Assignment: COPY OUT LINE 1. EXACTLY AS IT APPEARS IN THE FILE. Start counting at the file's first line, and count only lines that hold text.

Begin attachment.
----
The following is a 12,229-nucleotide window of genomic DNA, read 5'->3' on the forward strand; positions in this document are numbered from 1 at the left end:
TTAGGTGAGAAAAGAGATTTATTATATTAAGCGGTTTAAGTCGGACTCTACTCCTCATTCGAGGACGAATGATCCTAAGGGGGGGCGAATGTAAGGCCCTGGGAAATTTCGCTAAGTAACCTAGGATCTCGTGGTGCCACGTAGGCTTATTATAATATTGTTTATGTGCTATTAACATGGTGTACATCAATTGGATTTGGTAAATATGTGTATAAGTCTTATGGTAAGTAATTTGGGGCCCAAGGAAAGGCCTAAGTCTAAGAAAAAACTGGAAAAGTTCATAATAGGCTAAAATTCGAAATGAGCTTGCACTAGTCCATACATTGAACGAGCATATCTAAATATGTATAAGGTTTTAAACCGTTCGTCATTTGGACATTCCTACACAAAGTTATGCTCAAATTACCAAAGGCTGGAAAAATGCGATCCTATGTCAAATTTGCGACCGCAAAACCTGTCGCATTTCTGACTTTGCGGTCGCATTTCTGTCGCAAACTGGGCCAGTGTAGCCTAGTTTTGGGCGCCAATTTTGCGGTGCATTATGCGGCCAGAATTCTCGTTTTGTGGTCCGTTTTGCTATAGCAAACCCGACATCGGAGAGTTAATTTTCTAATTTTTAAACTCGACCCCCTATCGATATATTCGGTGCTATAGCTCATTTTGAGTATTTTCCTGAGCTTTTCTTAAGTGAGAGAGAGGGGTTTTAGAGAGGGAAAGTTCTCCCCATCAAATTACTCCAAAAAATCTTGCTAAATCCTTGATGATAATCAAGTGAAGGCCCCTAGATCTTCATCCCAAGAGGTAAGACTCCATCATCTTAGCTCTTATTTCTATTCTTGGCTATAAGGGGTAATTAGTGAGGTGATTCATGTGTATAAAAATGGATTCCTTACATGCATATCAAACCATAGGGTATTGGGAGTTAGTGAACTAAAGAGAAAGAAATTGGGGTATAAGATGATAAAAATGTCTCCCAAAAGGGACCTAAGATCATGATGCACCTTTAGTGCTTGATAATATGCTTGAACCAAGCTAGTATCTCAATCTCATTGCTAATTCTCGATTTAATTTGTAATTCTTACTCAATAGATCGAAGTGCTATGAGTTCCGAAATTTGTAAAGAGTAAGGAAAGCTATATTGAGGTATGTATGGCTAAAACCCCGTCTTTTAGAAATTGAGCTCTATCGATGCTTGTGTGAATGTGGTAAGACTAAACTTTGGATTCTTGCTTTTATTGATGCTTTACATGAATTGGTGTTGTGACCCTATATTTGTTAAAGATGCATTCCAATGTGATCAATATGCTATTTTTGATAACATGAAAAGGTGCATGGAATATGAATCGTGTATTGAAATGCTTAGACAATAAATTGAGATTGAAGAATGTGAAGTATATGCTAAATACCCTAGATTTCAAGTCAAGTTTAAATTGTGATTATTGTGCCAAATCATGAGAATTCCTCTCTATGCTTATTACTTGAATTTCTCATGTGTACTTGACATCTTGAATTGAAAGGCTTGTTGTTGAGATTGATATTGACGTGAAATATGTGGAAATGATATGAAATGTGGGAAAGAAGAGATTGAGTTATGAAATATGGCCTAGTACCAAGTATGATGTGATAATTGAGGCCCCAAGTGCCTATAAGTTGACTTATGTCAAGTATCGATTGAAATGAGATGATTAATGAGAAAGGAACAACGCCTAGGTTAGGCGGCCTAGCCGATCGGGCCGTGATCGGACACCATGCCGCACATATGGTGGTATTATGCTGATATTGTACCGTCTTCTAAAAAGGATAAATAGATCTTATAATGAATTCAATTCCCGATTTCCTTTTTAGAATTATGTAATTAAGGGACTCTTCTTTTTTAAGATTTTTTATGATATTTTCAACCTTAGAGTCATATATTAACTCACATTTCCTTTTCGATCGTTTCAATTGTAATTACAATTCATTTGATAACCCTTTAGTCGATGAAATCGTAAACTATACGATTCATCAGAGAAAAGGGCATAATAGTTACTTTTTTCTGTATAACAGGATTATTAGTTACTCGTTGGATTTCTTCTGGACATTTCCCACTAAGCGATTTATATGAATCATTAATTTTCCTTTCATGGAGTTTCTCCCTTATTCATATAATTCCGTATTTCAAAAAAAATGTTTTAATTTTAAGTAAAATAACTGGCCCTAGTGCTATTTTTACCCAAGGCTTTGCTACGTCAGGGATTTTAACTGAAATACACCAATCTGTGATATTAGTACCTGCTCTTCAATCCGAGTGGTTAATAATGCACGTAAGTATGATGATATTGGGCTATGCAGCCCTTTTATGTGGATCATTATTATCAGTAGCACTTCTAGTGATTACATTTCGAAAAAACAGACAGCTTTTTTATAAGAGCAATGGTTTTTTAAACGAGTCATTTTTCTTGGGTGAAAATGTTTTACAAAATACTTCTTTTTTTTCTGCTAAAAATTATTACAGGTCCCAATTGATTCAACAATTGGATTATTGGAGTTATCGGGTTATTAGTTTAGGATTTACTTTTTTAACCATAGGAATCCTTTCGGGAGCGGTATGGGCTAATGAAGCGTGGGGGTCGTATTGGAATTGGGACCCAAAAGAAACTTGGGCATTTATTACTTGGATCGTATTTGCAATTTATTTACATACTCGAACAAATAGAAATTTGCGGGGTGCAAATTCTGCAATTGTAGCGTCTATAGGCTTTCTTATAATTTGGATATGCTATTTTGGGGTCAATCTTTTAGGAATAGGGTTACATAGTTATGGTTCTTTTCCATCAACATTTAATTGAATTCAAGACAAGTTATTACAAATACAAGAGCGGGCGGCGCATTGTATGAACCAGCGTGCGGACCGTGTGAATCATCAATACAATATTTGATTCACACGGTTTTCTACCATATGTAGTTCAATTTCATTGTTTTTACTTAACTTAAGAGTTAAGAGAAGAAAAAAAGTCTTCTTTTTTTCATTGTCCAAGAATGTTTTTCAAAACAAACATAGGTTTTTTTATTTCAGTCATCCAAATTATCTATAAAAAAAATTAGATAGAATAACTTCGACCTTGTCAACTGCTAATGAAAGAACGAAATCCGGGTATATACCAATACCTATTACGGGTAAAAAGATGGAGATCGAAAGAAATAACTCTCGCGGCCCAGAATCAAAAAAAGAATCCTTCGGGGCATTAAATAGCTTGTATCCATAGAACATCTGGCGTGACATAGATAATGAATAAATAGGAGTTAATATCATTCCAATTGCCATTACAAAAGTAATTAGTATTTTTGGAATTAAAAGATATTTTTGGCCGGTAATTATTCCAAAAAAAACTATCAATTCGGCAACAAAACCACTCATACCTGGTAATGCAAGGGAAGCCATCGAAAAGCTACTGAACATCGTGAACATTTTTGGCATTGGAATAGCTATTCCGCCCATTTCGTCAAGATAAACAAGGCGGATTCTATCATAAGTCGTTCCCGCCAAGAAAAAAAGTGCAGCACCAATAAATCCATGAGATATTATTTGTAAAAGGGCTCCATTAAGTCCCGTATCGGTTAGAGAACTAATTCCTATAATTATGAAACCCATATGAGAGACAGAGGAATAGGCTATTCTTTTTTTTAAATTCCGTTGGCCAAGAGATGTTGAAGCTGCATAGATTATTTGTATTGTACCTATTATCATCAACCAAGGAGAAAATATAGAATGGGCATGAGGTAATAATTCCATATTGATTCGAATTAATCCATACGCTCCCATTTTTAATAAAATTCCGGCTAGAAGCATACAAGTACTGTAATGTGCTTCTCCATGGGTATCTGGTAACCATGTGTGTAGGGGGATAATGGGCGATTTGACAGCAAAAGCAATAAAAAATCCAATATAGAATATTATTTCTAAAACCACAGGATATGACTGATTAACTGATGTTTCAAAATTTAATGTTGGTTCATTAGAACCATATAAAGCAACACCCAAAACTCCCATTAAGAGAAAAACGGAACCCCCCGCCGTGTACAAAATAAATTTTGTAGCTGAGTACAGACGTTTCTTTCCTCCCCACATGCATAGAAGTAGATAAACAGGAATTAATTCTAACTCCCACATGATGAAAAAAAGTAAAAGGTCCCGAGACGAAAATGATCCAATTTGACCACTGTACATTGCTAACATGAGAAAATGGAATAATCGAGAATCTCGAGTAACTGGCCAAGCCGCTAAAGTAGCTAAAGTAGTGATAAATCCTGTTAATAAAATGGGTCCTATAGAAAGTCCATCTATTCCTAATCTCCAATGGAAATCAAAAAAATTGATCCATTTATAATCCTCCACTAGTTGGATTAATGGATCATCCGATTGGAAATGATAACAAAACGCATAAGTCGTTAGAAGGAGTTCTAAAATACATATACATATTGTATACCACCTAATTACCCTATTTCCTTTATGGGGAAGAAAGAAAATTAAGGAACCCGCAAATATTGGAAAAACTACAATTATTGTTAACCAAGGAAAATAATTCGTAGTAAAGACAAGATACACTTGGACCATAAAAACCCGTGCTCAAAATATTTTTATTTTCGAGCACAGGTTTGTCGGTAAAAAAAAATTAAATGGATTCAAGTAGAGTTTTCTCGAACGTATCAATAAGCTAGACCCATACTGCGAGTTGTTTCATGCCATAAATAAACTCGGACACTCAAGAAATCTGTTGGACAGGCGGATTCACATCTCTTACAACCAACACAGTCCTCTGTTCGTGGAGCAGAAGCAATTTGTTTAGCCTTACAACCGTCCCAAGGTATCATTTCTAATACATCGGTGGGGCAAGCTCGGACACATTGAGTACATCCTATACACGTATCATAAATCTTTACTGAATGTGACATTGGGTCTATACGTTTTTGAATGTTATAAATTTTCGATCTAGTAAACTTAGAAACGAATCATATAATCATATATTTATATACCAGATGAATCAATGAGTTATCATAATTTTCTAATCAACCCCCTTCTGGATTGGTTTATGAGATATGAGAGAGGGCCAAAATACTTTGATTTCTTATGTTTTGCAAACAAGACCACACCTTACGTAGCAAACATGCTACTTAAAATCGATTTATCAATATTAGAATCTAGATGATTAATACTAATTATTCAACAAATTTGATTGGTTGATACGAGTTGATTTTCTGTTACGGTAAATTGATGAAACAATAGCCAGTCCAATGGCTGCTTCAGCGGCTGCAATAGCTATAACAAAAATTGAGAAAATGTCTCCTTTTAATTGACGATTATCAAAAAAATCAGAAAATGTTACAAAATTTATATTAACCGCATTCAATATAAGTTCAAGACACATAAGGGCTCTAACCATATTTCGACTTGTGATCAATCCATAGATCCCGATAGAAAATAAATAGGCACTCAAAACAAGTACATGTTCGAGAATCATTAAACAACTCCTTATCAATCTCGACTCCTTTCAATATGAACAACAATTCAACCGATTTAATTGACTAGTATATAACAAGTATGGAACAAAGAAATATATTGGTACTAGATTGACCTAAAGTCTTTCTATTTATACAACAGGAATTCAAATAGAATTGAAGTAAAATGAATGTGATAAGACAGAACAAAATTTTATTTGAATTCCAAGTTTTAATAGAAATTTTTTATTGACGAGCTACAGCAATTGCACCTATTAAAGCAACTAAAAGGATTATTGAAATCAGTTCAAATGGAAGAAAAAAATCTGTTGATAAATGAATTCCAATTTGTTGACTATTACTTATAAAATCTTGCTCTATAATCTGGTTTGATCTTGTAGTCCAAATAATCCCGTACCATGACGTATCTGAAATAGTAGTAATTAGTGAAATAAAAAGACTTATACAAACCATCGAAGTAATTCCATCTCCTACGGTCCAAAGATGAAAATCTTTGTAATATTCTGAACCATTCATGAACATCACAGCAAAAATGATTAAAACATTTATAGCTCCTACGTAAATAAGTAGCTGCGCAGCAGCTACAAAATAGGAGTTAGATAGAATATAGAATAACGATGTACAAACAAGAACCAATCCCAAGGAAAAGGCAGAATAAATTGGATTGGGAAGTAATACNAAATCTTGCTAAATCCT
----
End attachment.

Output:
The following is a 12,229-nucleotide window of genomic DNA, read 5'->3' on the forward strand; positions in this document are numbered from 1 at the left end: